MAR DEL PLATA, Argentina — Ships and planes hunting for awill return to a previously search area after officials said Wednesday that a noise made a week ago in the South Atlantic could provide a clue to the vessel’s location.
The Argentina navy spokesman, Capt. Enrique Balbi, said the “hydro-acoustic anomaly” was determined by the United States and specialist agencies to have been produced Nov. 15, just hours after the final contact with the ARA San Juan and could have come from the sub.
The sound originated about 30 miles north of the submarine’s last registered position, he said.
“It’s a noise. We don’t want to speculate” about what caused it, Balbi said.
He said Argentine navy ships as well as a U.S. P-8 Poseidon aircraft and a Brazilian air force plane would return to the area to check out the clue, even though the area already was searched.
U.S. Navy Lt. Lily Hinz later said the unusual sound detected underwater could not be attributed to marine life or naturally occurring noise in the ocean. She declined to speculate whether it might have been an explosion, saying experts did not know what it was.
“It was not a whale, and it is not a regularly occurring sound,” Hinz said.
On land, relatives of the submarine’s crew grew increasingly distressed as experts said the vessel lost for seven days might be.
Jorge Villarreal kept his eyes fixed on the ocean, hoping to catch a glimpse of the vessel that carried his son, Fernando Villareal, a submarine officer.
“As a dad I want him to be rescued immediately, but we can’t forget about the inclemency of the weather. And the foreign help just doesn’t come from one day to the next,” he said. “We hope this will go right because of the improving weather and the technology that’s being used.”
The San Juan went missing as it was sailing from the extreme southern port of Ushuaia to the city of Mar del Plata, about 250 miles (400 kilometers) southeast of Buenos Aires.
The Argentine navy and outside experts worry that oxygen for the crew would last only seven to 10 days if the sub was intact but submerged. Authorities do not know if the sub rose to the surface to replenish its oxygen supply and charge batteries, which would affect the calculation.
The German-built diesel-electric TR-1700 class submarine was scheduled to arrive Monday at the naval base in Mar del Plata, where city residents have been dropping by with messages of support for relatives of the crew.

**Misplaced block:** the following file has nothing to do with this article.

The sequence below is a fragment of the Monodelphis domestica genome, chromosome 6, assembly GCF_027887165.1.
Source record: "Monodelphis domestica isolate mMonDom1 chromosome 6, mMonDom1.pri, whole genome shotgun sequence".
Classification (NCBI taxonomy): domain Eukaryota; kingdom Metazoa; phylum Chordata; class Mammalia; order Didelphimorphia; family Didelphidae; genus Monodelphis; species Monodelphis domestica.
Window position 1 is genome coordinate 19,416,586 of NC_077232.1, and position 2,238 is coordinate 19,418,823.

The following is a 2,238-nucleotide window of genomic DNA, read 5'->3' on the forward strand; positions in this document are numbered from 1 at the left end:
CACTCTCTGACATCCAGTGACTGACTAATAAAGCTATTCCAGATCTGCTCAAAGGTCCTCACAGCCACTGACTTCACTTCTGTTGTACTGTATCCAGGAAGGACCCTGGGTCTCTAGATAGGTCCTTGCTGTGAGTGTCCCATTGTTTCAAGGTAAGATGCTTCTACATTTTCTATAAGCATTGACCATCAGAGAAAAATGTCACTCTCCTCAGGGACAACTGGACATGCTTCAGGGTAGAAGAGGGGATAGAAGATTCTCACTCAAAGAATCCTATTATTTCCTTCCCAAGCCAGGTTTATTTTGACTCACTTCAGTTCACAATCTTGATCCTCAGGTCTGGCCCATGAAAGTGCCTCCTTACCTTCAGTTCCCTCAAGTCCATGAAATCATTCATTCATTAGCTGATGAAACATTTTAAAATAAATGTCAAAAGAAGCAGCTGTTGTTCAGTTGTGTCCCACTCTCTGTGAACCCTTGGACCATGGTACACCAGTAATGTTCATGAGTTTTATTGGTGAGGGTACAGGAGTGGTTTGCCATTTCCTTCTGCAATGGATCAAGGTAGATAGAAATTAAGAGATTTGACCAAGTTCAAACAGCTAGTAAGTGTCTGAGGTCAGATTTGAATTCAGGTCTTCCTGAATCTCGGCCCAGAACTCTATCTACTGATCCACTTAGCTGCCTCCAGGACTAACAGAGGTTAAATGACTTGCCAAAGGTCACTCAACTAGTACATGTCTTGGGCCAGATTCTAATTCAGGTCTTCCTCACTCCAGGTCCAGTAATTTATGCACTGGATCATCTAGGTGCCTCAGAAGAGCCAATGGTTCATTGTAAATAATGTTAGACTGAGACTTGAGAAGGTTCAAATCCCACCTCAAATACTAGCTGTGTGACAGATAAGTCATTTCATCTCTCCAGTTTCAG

More than a dozen airplanes and ships are participating in the multinational search despite stormy weather that has caused waves of more than 20 feet (6 meters). Search teams are combing an area of some 185,000 square miles (480,000 square kilometers), which is roughly the size of Spain.
The U.S. government has sent two P-8 Poseidons, a naval research ship, a submarine rescue chamber and sonar-equipped underwater vehicles. U.S. Navy sailors from the San Diego-based Undersea Rescue Command are also helping with the search.
President Donald Trump went on Twitter to offer his good wishes to Argentina on Wednesday, though he inflated the number of missing sailors by one.
“I have long given the order to help Argentina with the Search and Rescue mission of their missing submarine. 45 people aboard and not much time left. May God be with them and the people of Argentina!” his tweet said.
Hopes were lifted after brief satellite calls were received and when sounds were detected deep in the South Atlantic. But experts later determined that neither was from the missing sub. A U.S. Navy aircraft later spotted flares and a life raft was found in the search area, but authorities said neither came from the missing submarine.
The false alarms have rattled nerves among distraught family members. Some have begun to complain that the Argentine navy responded too late.
“They took two days to accept help because they minimized the situation,” Federico Ibanez, the brother of submarine crew member Cristian Ibanez, told The Associated Press.
The navy has said the submarine reported a battery failure before it went missing. Authorities have no specific details of the problem.
“I feel like authorities let too much time pass by and decisions were taken late,” Ibanez’s sister, Elena Alfaro, said outside the base. “And yet, I still carry some hope.”
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